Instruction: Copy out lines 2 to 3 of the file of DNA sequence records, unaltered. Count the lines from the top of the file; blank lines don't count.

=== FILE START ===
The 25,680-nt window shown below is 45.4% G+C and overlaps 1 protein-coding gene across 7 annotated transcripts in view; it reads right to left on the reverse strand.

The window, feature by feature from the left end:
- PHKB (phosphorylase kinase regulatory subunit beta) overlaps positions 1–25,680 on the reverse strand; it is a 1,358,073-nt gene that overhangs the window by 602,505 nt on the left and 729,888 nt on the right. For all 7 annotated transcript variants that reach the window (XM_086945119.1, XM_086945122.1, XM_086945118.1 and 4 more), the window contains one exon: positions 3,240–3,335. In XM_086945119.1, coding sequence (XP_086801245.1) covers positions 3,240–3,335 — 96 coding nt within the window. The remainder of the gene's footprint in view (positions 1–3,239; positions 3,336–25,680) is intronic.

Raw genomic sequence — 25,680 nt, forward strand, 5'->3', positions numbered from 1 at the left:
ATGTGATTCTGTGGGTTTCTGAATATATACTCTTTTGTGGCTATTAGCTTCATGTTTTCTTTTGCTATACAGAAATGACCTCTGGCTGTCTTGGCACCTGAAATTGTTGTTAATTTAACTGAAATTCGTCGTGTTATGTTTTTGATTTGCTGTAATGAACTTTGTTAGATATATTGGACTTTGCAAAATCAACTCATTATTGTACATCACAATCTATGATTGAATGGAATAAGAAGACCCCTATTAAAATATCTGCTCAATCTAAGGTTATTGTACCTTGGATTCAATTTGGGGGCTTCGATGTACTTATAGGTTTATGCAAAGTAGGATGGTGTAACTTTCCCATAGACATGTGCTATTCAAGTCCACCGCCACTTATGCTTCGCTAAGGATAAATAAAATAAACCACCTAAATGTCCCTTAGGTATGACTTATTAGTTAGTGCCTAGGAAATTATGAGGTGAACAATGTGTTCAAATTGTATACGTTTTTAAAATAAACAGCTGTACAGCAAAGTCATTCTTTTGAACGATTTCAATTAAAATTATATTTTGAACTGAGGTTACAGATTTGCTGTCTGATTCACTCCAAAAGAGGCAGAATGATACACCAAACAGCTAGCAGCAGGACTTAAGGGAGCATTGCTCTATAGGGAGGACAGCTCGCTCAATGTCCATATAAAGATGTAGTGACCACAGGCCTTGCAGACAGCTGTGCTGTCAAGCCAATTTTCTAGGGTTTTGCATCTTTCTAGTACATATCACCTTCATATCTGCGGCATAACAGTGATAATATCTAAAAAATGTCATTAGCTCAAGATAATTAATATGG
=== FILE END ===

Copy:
The window, feature by feature from the left end:
- PHKB (phosphorylase kinase regulatory subunit beta) overlaps positions 1–25,680 on the reverse strand; it is a 1,358,073-nt gene that overhangs the window by 602,505 nt on the left and 729,888 nt on the right. For all 7 annotated transcript variants that reach the window (XM_086945119.1, XM_086945122.1, XM_086945118.1 and 4 more), the window contains one exon: positions 3,240–3,335. In XM_086945119.1, coding sequence (XP_086801245.1) covers positions 3,240–3,335 — 96 coding nt within the window. The remainder of the gene's footprint in view (positions 1–3,239; positions 3,336–25,680) is intronic.